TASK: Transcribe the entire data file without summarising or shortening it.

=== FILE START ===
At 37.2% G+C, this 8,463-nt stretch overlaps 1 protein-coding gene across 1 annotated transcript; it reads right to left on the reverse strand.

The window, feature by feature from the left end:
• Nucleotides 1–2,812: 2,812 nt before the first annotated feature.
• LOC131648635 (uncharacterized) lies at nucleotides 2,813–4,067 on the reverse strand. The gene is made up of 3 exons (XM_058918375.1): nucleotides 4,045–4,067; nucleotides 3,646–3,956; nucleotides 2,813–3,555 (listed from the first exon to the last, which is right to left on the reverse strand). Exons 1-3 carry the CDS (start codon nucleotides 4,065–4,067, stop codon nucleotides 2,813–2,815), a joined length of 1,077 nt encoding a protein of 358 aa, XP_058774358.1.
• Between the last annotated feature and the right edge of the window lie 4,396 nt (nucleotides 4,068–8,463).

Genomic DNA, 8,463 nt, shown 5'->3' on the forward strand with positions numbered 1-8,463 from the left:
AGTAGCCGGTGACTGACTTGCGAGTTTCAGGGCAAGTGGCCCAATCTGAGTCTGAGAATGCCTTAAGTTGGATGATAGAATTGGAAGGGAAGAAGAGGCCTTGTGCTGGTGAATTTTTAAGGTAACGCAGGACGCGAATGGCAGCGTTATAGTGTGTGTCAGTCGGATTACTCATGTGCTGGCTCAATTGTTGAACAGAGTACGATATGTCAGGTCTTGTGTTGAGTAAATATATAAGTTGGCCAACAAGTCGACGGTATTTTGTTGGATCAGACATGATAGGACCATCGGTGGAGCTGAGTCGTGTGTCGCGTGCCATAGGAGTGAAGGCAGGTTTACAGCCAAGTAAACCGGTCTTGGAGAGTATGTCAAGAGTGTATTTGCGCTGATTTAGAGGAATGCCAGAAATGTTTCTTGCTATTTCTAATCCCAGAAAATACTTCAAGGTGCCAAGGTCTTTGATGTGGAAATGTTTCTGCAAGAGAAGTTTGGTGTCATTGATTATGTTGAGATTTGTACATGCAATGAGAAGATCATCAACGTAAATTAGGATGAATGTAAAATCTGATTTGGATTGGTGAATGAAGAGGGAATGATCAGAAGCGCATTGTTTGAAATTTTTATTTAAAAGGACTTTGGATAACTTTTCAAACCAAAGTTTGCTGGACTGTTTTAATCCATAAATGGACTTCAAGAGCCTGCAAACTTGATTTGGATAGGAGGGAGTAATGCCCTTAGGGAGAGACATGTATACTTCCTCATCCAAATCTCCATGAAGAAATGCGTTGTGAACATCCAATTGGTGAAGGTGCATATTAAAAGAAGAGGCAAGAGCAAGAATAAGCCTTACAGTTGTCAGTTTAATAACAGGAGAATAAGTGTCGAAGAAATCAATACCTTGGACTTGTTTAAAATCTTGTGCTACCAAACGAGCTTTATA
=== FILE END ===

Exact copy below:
At 37.2% G+C, this 8,463-nt stretch overlaps 1 protein-coding gene across 1 annotated transcript; it reads right to left on the reverse strand.

The window, feature by feature from the left end:
• Nucleotides 1–2,812: 2,812 nt before the first annotated feature.
• LOC131648635 (uncharacterized) lies at nucleotides 2,813–4,067 on the reverse strand. The gene is made up of 3 exons (XM_058918375.1): nucleotides 4,045–4,067; nucleotides 3,646–3,956; nucleotides 2,813–3,555 (listed from the first exon to the last, which is right to left on the reverse strand). Exons 1-3 carry the CDS (start codon nucleotides 4,065–4,067, stop codon nucleotides 2,813–2,815), a joined length of 1,077 nt encoding a protein of 358 aa, XP_058774358.1.
• Between the last annotated feature and the right edge of the window lie 4,396 nt (nucleotides 4,068–8,463).

Genomic DNA, 8,463 nt, shown 5'->3' on the forward strand with positions numbered 1-8,463 from the left:
AGTAGCCGGTGACTGACTTGCGAGTTTCAGGGCAAGTGGCCCAATCTGAGTCTGAGAATGCCTTAAGTTGGATGATAGAATTGGAAGGGAAGAAGAGGCCTTGTGCTGGTGAATTTTTAAGGTAACGCAGGACGCGAATGGCAGCGTTATAGTGTGTGTCAGTCGGATTACTCATGTGCTGGCTCAATTGTTGAACAGAGTACGATATGTCAGGTCTTGTGTTGAGTAAATATATAAGTTGGCCAACAAGTCGACGGTATTTTGTTGGATCAGACATGATAGGACCATCGGTGGAGCTGAGTCGTGTGTCGCGTGCCATAGGAGTGAAGGCAGGTTTACAGCCAAGTAAACCGGTCTTGGAGAGTATGTCAAGAGTGTATTTGCGCTGATTTAGAGGAATGCCAGAAATGTTTCTTGCTATTTCTAATCCCAGAAAATACTTCAAGGTGCCAAGGTCTTTGATGTGGAAATGTTTCTGCAAGAGAAGTTTGGTGTCATTGATTATGTTGAGATTTGTACATGCAATGAGAAGATCATCAACGTAAATTAGGATGAATGTAAAATCTGATTTGGATTGGTGAATGAAGAGGGAATGATCAGAAGCGCATTGTTTGAAATTTTTATTTAAAAGGACTTTGGATAACTTTTCAAACCAAAGTTTGCTGGACTGTTTTAATCCATAAATGGACTTCAAGAGCCTGCAAACTTGATTTGGATAGGAGGGAGTAATGCCCTTAGGGAGAGACATGTATACTTCCTCATCCAAATCTCCATGAAGAAATGCGTTGTGAACATCCAATTGGTGAAGGTGCATATTAAAAGAAGAGGCAAGAGCAAGAATAAGCCTTACAGTTGTCAGTTTAATAACAGGAGAATAAGTGTCGAAGAAATCAATACCTTGGACTTGTTTAAAATCTTGTGCTACCAAACGAGCTTTATA